The Supporters of Moose and Grizzly are distinctive Canadian animals. They depict, respectively, an ubiquitous and well-loved denizen of the forests and woodlands whose range spreads across Canada, and a fierce beast who defends his territory against all comers. They thus form an appropriate pairing for the League's Arms, for they represent both the reach of its work throughout the Dominion as well as its vigilant, occasionally aggressive, task of explaining and defending the role of the Canadian Crown.
The Beaver on the Crest of the Arms is an official Canadian symbol, so designated by the rare passage of a Private Member's Bill introduced to the House of Commons by the late Sean O'Sullivan, MP, who was a close friend and associate of the Dominion Chairman at the time of the League's founding in 1970. Diligent and also territorial, the Beaver gentles a shield of the Royal Crown in his paws, symbolizing the League's affection for the Monarchy coupled with its duty to serve and protect the institution. The silver and red of the shield reflect the national colours, also proclaimed in 1921 by King George V.
Maple saplings and seeds form the Compartment at the base of the Arms, referencing the Maple Kingdom of Canada and the rich soil of dedication and toil from which the League sprung into existence and by which its corporate life continues to be nourished and renewed.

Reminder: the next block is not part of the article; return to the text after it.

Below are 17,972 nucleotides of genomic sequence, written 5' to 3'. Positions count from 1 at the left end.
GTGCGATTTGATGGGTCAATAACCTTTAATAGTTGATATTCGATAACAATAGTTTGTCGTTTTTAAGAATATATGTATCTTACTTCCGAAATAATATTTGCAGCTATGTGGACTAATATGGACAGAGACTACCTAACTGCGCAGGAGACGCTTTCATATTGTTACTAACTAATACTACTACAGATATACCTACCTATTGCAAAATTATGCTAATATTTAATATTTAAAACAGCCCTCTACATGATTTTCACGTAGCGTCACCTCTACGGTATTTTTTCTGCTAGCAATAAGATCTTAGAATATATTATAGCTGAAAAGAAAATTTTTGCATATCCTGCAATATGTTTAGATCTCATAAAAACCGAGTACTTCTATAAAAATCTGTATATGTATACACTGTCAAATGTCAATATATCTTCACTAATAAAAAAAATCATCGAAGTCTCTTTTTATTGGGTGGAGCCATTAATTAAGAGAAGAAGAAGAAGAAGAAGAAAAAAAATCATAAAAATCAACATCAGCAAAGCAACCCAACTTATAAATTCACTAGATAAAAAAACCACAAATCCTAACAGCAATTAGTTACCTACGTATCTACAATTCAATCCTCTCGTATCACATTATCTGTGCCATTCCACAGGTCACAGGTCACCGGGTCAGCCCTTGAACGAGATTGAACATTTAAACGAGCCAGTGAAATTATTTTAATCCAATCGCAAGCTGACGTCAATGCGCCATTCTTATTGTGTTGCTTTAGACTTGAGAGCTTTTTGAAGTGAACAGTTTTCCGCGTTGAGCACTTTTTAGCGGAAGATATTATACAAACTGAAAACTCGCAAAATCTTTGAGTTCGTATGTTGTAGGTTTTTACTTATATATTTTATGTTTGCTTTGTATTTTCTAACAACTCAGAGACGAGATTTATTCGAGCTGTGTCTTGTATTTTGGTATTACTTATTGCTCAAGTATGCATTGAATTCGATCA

The Motto, "Fidelitate Coniuncti," stems from a suggestion by a long-time League member and Officer, Garry Toffoli of Toronto, that "Loyalty Binds Us" would appropriately reflect both the work and fellowship of the League and the origins of Canadian Unity under the Crown. To avoid the cumbersome design feature if the Motto were to appear in both Official Languages, it was rendered into Latin, the universal tongue of the Western Civilization which provided two of Canada's European Founding Peoples, and a traditional language for Mottoes, by Dr Ian McDonald of the University of Toronto, Scarborough Campus, Consultant to the Canadian Heraldic Authority.
The flag contains a banner of the Shield of the Arms, as is traditional.
The badge, which provides an additional, alternative and less formal means of identifying the League, incorporates the Crest of the Arms encircled by a riband bearing the Motto, again as is traditional.